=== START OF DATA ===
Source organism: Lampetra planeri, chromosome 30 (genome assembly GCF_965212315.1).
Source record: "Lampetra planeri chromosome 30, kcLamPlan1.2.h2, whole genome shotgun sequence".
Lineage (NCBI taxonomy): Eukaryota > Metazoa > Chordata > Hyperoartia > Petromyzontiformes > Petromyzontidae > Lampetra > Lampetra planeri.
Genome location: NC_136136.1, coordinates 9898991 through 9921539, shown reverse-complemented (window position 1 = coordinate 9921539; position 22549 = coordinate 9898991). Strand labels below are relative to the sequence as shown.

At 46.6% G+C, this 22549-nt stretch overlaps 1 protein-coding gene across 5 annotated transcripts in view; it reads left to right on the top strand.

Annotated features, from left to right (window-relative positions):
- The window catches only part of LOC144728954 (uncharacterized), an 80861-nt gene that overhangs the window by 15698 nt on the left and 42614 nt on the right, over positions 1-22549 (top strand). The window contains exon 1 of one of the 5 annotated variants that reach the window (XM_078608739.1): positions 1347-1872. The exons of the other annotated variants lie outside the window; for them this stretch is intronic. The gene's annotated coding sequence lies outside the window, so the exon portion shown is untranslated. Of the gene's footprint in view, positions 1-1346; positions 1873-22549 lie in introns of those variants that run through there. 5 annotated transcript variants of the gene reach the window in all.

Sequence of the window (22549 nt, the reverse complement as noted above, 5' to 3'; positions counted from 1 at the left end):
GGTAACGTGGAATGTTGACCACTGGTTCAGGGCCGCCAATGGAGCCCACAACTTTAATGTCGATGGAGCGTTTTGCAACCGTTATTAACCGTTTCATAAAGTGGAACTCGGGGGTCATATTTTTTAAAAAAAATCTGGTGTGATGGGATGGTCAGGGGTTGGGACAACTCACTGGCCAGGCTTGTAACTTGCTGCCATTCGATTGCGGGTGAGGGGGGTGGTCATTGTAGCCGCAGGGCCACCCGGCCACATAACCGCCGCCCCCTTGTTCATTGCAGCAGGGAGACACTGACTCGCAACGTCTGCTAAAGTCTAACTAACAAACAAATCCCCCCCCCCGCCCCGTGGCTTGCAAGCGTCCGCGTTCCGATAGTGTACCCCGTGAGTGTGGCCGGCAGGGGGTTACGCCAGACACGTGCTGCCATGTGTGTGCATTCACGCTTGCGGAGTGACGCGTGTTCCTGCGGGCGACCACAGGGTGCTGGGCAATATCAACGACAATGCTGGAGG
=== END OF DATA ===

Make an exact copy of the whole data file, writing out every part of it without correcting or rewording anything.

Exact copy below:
Source organism: Lampetra planeri, chromosome 30 (genome assembly GCF_965212315.1).
Source record: "Lampetra planeri chromosome 30, kcLamPlan1.2.h2, whole genome shotgun sequence".
Lineage (NCBI taxonomy): Eukaryota > Metazoa > Chordata > Hyperoartia > Petromyzontiformes > Petromyzontidae > Lampetra > Lampetra planeri.
Genome location: NC_136136.1, coordinates 9898991 through 9921539, shown reverse-complemented (window position 1 = coordinate 9921539; position 22549 = coordinate 9898991). Strand labels below are relative to the sequence as shown.

At 46.6% G+C, this 22549-nt stretch overlaps 1 protein-coding gene across 5 annotated transcripts in view; it reads left to right on the top strand.

Annotated features, from left to right (window-relative positions):
- The window catches only part of LOC144728954 (uncharacterized), an 80861-nt gene that overhangs the window by 15698 nt on the left and 42614 nt on the right, over positions 1-22549 (top strand). The window contains exon 1 of one of the 5 annotated variants that reach the window (XM_078608739.1): positions 1347-1872. The exons of the other annotated variants lie outside the window; for them this stretch is intronic. The gene's annotated coding sequence lies outside the window, so the exon portion shown is untranslated. Of the gene's footprint in view, positions 1-1346; positions 1873-22549 lie in introns of those variants that run through there. 5 annotated transcript variants of the gene reach the window in all.

Sequence of the window (22549 nt, the reverse complement as noted above, 5' to 3'; positions counted from 1 at the left end):
GGTAACGTGGAATGTTGACCACTGGTTCAGGGCCGCCAATGGAGCCCACAACTTTAATGTCGATGGAGCGTTTTGCAACCGTTATTAACCGTTTCATAAAGTGGAACTCGGGGGTCATATTTTTTAAAAAAAATCTGGTGTGATGGGATGGTCAGGGGTTGGGACAACTCACTGGCCAGGCTTGTAACTTGCTGCCATTCGATTGCGGGTGAGGGGGGTGGTCATTGTAGCCGCAGGGCCACCCGGCCACATAACCGCCGCCCCCTTGTTCATTGCAGCAGGGAGACACTGACTCGCAACGTCTGCTAAAGTCTAACTAACAAACAAATCCCCCCCCCCGCCCCGTGGCTTGCAAGCGTCCGCGTTCCGATAGTGTACCCCGTGAGTGTGGCCGGCAGGGGGTTACGCCAGACACGTGCTGCCATGTGTGTGCATTCACGCTTGCGGAGTGACGCGTGTTCCTGCGGGCGACCACAGGGTGCTGGGCAATATCAACGACAATGCTGGAGG